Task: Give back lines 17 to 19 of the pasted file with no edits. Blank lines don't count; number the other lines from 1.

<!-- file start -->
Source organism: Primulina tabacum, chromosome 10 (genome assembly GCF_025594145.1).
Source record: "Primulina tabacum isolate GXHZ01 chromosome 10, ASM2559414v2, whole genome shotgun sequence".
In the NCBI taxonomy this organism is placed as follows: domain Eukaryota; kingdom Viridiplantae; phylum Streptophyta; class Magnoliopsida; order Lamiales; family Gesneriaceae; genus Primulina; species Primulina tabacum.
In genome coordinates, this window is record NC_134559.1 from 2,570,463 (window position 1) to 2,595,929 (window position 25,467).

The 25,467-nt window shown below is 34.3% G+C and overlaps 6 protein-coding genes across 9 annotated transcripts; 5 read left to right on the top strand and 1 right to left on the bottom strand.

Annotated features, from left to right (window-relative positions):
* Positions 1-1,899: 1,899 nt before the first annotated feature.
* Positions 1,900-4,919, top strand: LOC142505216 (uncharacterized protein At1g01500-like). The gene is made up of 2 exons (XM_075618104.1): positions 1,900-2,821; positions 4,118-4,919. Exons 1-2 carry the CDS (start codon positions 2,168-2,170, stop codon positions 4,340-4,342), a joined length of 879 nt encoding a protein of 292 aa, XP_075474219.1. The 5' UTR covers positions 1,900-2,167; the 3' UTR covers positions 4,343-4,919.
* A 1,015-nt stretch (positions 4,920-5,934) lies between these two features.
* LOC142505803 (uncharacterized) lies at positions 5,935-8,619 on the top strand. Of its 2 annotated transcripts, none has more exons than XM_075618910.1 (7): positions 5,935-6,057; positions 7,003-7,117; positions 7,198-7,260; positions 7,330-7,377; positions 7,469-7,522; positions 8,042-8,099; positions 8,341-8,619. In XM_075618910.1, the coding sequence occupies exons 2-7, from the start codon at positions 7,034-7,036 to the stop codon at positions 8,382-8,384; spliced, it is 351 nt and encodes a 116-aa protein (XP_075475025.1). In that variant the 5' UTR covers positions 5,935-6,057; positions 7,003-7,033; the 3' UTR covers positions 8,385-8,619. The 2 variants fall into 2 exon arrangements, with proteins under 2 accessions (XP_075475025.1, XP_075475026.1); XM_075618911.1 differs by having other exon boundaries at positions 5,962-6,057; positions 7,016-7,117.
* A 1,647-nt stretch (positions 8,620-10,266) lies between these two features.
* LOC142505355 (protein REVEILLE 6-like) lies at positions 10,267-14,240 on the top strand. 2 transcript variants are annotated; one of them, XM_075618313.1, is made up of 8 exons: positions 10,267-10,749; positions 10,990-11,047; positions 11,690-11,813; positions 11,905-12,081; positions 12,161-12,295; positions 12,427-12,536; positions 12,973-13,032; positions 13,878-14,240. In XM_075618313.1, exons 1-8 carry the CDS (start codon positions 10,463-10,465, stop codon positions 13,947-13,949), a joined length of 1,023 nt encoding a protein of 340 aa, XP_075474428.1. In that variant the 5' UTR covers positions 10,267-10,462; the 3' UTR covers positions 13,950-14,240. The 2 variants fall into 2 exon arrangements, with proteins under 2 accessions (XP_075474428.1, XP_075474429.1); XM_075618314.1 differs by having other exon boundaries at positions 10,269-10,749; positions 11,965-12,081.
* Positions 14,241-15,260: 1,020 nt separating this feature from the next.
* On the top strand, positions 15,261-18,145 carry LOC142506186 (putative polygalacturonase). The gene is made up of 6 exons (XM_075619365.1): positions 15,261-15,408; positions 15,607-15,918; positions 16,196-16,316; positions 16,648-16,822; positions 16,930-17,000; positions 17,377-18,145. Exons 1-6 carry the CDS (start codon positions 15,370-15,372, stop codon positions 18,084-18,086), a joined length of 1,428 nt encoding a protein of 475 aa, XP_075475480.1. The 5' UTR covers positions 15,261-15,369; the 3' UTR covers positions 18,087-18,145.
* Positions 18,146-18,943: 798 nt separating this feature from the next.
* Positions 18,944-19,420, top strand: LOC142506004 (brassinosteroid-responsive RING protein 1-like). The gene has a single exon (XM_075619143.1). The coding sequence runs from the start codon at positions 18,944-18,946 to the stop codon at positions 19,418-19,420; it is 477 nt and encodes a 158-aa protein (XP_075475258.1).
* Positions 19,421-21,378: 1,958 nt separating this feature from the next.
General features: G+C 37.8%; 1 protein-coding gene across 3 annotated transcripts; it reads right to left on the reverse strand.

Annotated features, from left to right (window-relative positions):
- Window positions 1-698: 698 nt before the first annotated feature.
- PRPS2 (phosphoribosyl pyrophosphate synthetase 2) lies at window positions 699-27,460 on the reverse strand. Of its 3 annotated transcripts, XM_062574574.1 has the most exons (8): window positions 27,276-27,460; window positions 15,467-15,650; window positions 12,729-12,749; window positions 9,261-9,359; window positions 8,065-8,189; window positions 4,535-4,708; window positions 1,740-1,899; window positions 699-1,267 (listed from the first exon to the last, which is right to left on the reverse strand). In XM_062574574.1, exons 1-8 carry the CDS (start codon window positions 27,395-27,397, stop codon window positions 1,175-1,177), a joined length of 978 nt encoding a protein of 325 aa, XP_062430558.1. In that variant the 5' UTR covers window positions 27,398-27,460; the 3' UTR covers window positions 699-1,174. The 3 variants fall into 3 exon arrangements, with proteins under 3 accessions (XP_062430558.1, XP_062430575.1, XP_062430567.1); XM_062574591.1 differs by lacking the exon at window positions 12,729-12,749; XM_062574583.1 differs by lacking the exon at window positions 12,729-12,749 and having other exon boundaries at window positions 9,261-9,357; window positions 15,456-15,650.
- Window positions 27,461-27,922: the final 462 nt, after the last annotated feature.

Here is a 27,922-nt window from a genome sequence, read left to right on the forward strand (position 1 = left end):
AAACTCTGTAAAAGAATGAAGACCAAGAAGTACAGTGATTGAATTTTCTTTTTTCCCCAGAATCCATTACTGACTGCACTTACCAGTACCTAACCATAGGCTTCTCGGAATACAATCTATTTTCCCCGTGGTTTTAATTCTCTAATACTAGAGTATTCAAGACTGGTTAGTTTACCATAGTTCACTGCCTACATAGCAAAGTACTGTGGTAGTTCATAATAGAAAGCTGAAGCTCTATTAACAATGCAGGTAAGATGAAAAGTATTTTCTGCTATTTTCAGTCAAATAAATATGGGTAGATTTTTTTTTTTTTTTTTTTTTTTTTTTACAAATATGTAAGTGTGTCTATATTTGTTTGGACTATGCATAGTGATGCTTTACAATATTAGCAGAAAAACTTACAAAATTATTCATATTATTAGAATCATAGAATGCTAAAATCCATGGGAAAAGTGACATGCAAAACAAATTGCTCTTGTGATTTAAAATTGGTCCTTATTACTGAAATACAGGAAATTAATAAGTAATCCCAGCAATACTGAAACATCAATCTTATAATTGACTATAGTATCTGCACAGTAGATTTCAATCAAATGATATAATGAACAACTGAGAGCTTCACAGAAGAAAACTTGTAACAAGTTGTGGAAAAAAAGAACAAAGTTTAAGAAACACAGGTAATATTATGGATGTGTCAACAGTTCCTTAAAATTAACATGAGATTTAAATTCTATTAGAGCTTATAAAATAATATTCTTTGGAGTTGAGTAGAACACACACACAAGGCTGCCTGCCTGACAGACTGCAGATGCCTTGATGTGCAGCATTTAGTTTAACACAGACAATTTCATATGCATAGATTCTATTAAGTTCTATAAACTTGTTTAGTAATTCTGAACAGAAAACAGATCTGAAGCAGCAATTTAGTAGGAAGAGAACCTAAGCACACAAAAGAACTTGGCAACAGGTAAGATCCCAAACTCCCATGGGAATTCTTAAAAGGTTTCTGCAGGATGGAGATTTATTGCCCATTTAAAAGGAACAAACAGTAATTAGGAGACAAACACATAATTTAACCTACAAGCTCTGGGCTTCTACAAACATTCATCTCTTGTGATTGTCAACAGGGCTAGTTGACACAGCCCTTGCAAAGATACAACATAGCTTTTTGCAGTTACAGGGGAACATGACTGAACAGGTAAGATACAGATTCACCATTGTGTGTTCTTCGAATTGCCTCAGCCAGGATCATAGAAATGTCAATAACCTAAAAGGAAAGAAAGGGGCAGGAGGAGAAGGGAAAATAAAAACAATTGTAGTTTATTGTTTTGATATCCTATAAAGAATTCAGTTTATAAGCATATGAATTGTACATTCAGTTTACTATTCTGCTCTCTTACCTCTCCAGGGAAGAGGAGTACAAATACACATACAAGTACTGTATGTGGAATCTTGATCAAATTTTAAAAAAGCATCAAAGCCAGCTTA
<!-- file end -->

* Positions 19,421-21,378: 1,958 nt separating this feature from the next.
General features: G+C 37.8%; 1 protein-coding gene across 3 annotated transcripts; it reads right to left on the reverse strand.

Annotated features, from left to right (window-relative positions):